UPDATE 7:35 a.m. (AP):Officials in the upper Florida Keys are allowing residents and business owners to return after Hurricane Irma.
People were able to return to Monroe County as of 7 a.m. EDT Tuesday.
In a Facebook posting, Monroe County officials said a yellow re-entry sticker or proof of residency or business ownership will be required.
County officials said a roadblock will be put around mile marker 74, where part of U.S. 1 was washed out by Hurricane Irma, which slammed into the state Sunday as a Category 4 storm. A road crew is expected to begin repairs Tuesday.
Officials warned returning residents that there are limited services available. Most areas are still without power and water and cellphone service is limited. Most gas stations in the Key Largo area are still closed.
Crews are working to clear U.S. 1, the only road that runs north/south through the Florida Keys.
County officials also said Mariners Hospital in Tavernier was expected to reopen Tuesday morning.
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Read more hurricane stories in the Hurricane Irma section.
UPDATE 7:35 a.m. (AP): More than 1.2 million customers in Georgia are without power after Irma swirled into the state.
Georgia Power will be starting to assess damages on Tuesday. The utility company says much of the state including coastal Georgia and metro Atlanta experienced the most outages after parts of the state received widespread damage caused by high winds and heavy rainfall.
Georgia Power says Fulton County currently has the most outages with 105,390.
By early Tuesday, Georgia Power has nearly 800,000 outages and EMC has around 466,000 customers without power.
The Metro Atlanta Rapid Transit Authority has resumed service Tuesday, but limited routes. The transportation company will have rail service running in 20-minute intervals.
UPDATE 7:35 a.m. (AP): Tropical Storm Irma no longer exists but she left plenty of problems in South Carolina.
More than 220,000 customers were without electricity early Tuesday. Duke Energy reported the biggest problems with 100,000 customers without service. The biggest problems were in Anderson and Greenville counties.
The South Carolina Electric Cooperatives report that about 63,000 customers are without service. The biggest problems are in Oconee and Charleston counties.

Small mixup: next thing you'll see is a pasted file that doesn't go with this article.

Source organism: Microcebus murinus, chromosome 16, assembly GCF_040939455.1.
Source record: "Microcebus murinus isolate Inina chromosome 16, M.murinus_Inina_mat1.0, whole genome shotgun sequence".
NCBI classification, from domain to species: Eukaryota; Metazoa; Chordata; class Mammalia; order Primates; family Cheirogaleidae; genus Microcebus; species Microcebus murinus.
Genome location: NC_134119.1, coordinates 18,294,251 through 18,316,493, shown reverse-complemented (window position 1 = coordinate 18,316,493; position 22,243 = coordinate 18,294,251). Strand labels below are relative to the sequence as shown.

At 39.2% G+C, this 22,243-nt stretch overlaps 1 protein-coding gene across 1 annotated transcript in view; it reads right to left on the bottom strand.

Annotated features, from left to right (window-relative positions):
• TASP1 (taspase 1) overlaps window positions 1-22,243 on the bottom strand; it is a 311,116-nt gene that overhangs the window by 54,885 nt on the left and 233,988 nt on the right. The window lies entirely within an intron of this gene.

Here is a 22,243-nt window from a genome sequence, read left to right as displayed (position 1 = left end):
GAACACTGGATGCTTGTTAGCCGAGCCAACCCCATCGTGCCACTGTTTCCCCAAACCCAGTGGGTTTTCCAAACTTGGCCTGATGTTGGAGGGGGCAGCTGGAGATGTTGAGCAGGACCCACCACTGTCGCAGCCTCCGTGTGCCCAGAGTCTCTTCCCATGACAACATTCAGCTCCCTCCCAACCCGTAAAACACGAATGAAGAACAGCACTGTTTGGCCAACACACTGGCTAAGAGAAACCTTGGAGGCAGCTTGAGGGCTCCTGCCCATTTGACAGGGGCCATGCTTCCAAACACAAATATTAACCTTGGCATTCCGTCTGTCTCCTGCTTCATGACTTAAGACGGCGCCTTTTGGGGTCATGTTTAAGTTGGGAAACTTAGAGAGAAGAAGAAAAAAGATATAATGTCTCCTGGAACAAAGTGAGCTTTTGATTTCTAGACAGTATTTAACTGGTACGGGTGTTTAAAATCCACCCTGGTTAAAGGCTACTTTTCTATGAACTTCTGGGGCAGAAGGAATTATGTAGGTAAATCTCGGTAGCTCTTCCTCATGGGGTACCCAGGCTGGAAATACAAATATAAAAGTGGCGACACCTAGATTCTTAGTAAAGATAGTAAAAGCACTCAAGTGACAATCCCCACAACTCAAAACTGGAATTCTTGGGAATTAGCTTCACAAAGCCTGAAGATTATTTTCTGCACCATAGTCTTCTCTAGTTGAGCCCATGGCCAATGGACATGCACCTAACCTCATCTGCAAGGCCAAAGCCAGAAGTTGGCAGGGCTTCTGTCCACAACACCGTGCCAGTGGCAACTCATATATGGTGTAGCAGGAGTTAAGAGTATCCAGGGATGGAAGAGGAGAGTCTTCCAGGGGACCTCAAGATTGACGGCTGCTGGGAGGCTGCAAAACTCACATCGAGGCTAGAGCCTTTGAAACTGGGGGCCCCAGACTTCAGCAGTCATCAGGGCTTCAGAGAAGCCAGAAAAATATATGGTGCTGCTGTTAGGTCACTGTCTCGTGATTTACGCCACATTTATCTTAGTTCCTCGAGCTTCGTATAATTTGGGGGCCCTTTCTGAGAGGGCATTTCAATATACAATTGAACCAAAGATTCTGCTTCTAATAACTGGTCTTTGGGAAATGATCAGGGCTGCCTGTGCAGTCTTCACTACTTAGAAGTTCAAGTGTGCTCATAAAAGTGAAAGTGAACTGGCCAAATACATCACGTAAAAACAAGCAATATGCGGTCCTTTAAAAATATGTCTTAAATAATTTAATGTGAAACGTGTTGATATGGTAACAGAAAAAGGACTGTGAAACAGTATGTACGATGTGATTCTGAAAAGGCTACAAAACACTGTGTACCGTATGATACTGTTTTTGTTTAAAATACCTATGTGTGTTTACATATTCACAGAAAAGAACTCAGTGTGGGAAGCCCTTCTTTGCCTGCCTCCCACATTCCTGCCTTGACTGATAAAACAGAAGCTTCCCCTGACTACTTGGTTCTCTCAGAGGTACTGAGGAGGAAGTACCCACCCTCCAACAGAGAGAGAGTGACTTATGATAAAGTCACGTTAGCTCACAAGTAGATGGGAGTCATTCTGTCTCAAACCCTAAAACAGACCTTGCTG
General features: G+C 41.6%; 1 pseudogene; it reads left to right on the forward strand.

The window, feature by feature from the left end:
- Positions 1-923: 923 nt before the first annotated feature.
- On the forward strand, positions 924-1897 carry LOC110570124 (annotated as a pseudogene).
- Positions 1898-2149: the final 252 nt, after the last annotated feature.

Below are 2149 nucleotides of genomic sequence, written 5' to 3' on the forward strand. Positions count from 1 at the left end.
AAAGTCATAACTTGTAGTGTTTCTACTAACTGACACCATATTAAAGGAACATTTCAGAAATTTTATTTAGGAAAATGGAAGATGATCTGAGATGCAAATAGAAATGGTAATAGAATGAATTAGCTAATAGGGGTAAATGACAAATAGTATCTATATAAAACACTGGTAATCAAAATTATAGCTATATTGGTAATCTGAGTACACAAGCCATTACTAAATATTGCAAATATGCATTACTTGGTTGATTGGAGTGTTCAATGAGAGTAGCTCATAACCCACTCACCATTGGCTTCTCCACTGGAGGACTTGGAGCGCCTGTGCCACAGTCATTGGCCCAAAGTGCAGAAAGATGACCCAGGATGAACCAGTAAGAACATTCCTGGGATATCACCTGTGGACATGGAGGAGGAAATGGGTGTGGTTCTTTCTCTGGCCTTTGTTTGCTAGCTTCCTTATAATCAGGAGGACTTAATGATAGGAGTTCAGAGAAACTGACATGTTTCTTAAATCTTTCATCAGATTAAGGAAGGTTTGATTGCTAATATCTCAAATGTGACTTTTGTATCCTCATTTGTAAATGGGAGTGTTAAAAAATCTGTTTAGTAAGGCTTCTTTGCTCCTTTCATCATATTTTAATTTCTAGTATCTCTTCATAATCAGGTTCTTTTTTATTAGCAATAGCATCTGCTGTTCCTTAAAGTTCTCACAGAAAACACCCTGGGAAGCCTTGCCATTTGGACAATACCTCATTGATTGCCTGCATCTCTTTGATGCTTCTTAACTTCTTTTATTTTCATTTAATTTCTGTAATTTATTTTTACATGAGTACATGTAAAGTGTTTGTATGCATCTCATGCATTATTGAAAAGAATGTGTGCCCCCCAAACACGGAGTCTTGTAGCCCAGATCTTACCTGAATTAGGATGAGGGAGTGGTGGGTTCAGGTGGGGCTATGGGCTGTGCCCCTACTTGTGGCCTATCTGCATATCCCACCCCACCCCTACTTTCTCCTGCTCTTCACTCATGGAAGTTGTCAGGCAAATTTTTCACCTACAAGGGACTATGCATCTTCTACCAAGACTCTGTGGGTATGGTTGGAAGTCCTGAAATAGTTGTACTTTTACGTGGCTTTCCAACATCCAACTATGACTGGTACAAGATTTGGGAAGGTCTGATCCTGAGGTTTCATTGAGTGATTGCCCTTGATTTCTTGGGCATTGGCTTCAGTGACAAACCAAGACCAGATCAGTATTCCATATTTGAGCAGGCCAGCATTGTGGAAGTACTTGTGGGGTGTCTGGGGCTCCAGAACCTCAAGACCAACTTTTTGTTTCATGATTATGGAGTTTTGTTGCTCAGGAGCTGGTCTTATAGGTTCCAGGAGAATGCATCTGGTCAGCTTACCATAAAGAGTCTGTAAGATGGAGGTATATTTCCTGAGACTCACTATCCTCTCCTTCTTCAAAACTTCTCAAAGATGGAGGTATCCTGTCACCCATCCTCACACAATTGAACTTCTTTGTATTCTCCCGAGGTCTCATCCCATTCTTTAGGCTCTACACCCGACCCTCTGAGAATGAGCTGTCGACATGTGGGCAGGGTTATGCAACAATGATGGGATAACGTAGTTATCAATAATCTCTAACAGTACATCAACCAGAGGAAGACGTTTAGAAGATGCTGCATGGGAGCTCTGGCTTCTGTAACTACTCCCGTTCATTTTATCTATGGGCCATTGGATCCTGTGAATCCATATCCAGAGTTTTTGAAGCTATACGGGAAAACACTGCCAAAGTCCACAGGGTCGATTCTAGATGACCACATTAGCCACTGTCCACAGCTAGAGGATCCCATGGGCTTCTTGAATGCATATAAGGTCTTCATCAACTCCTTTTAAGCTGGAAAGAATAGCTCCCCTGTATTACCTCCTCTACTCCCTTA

South Carolina Electric & Gas Co. had 58,000 customers without service early Tuesday. The major problems were in Charleston and Beaufort counties.
Many schools in South Carolina are closed or opening on a delayed schedule Tuesday.
At least one person died. Fifty-seven-year-old Charles Saxon was killed Monday afternoon by a tree limb while clearing debris outside his home in Calhoun Falls.
UPDATE 5:55 a.m. (AP): The airport for Fort Lauderdale, Florida, has re-opened Tuesday morning after closing as Hurricane Irma pounded the state.
Operations at the airport resumed at 4 a.m. EDT, but a check of the airport's website Tuesday morning showed many flights still canceled.
Meanwhile, the Miami International Airport said in a tweet that it will resume operations on a limited basis Tuesday. But the airport said passengers should contact their airlines to check on flight status before coming.
Six deaths in Florida have been blamed on Irma, which first hit the state Sunday as a powerful Category 4 hurricane.
UPDATE 3:45 a.m. (AP): Florida residents have begun to dig out in hurricane-scarred Florida and officials are slowly piecing together the scope of Irma's vicious path of destruction across the peninsula.
UPDATE: 4:40 p.m.
Tropical Storm Irma continues to slowly weaken as it moves over Southwestern Georgia, according to the National Hurricane Center.
UPDATE: 1:15 p.m. (AP): The Navy is sending an aircraft carrier to Key West to provide emergency services.
An update from Monroe County describes "an astounding recovery effort" taking place in the Florida Keys.
The USS Lincoln aircraft carrier will be anchored off Key West to provide emergency services, and three other Navy vessels are en route.